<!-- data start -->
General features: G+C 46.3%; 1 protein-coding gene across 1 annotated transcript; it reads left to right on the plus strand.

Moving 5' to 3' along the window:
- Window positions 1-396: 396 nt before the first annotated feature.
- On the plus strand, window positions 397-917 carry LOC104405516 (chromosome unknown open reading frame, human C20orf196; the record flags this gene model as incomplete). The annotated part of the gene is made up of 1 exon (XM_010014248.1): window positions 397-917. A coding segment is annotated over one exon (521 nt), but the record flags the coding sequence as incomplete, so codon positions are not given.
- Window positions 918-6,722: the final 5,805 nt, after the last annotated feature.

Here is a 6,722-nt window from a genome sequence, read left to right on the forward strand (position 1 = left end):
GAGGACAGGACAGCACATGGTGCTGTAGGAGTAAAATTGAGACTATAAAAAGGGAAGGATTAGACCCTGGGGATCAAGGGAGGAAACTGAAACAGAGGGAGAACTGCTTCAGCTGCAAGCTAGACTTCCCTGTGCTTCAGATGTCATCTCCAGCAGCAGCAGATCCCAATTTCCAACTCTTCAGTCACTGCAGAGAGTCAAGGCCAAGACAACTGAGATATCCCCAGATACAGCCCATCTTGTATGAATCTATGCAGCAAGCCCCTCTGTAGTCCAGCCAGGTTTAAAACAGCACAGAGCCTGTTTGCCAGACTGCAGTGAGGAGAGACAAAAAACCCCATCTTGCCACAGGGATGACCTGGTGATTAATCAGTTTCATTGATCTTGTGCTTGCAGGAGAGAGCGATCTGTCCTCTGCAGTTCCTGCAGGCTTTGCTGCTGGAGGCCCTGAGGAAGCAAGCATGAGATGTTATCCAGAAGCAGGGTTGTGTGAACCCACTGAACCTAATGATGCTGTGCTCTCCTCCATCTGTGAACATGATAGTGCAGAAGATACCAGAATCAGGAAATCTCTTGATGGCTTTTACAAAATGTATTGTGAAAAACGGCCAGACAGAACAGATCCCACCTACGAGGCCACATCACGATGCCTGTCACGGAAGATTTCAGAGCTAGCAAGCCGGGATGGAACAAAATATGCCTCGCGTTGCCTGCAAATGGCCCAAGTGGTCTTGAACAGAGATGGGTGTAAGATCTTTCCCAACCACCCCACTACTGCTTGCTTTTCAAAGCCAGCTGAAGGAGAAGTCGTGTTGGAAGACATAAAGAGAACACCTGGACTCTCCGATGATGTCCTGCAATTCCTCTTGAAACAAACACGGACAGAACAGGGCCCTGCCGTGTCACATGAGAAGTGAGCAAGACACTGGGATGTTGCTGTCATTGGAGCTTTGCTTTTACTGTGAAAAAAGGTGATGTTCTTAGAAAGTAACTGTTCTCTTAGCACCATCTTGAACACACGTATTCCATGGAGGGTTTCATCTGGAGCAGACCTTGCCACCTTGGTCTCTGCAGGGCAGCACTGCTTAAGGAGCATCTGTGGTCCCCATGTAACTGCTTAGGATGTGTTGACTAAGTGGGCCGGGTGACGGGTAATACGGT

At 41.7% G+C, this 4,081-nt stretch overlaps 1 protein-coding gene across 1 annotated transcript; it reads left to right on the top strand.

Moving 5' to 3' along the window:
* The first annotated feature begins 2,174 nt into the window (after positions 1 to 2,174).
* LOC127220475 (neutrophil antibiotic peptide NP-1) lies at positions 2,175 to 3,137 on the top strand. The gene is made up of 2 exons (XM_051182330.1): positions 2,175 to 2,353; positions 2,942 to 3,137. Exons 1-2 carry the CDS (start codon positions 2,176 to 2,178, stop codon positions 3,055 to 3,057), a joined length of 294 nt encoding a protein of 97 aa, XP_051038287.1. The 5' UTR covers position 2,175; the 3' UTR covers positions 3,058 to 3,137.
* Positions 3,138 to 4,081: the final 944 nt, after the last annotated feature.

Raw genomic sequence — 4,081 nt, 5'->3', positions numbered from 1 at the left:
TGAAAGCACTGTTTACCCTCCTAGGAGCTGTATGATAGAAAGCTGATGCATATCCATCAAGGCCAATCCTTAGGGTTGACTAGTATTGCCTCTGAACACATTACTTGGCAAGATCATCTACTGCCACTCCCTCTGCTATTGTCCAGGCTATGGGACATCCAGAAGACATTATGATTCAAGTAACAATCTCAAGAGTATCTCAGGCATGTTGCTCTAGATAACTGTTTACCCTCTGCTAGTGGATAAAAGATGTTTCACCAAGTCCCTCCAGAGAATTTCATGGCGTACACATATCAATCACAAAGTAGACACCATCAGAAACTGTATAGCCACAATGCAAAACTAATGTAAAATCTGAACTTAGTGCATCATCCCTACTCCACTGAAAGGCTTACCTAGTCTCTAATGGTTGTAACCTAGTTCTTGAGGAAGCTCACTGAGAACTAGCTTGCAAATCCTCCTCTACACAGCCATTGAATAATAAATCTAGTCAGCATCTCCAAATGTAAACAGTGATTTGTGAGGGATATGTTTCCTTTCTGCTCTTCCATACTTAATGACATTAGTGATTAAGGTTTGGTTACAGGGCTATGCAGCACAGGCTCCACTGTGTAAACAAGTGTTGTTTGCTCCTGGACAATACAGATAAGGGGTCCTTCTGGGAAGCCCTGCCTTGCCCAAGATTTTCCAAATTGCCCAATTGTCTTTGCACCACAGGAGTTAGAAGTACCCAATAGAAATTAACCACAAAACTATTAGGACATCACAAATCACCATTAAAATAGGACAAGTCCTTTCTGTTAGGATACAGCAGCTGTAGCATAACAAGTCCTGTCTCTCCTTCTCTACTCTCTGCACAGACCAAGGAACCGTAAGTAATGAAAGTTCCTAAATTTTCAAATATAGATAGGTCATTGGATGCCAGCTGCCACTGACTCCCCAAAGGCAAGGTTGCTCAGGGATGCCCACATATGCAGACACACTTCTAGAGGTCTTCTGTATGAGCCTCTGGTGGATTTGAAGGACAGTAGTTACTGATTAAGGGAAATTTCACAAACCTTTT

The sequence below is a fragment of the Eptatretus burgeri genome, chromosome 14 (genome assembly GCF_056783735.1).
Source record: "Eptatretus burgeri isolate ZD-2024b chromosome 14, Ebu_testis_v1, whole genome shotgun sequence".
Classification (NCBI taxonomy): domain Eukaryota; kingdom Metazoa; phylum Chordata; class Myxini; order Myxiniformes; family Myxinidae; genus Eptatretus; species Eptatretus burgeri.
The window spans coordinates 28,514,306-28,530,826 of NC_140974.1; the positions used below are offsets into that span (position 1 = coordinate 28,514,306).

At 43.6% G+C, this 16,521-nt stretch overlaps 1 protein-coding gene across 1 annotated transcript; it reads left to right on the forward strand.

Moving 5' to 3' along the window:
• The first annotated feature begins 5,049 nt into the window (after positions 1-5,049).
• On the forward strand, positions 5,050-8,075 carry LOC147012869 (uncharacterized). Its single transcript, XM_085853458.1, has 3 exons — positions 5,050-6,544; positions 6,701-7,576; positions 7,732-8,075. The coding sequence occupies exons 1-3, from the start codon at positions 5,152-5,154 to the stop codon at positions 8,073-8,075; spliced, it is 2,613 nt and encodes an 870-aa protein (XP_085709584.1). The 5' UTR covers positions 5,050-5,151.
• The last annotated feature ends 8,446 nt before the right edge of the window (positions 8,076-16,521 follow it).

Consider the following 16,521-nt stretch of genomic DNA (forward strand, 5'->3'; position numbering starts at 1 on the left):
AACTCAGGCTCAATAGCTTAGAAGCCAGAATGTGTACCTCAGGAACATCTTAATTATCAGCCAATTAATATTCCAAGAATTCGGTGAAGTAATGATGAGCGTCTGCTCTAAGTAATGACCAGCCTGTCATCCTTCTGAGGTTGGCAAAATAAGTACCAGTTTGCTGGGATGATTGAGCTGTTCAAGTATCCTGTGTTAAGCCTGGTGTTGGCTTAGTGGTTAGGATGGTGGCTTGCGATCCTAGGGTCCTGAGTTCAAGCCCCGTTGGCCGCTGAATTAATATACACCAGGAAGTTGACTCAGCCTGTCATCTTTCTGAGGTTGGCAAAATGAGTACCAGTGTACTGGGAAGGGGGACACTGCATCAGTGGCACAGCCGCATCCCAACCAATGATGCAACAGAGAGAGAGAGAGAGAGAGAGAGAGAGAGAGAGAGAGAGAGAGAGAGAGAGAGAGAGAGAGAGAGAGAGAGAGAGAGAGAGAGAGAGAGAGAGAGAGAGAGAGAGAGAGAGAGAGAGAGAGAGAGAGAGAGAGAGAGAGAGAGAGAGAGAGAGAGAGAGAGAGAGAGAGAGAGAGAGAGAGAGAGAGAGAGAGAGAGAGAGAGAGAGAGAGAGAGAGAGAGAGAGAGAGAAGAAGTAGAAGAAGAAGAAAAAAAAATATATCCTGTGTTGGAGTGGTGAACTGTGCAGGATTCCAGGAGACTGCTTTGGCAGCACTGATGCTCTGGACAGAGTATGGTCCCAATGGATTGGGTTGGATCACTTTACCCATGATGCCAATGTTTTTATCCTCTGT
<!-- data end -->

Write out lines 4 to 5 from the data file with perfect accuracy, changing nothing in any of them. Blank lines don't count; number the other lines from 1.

- On the plus strand, window positions 397-917 carry LOC104405516 (chromosome unknown open reading frame, human C20orf196; the record flags this gene model as incomplete). The annotated part of the gene is made up of 1 exon (XM_010014248.1): window positions 397-917. A coding segment is annotated over one exon (521 nt), but the record flags the coding sequence as incomplete, so codon positions are not given.
- Window positions 918-6,722: the final 5,805 nt, after the last annotated feature.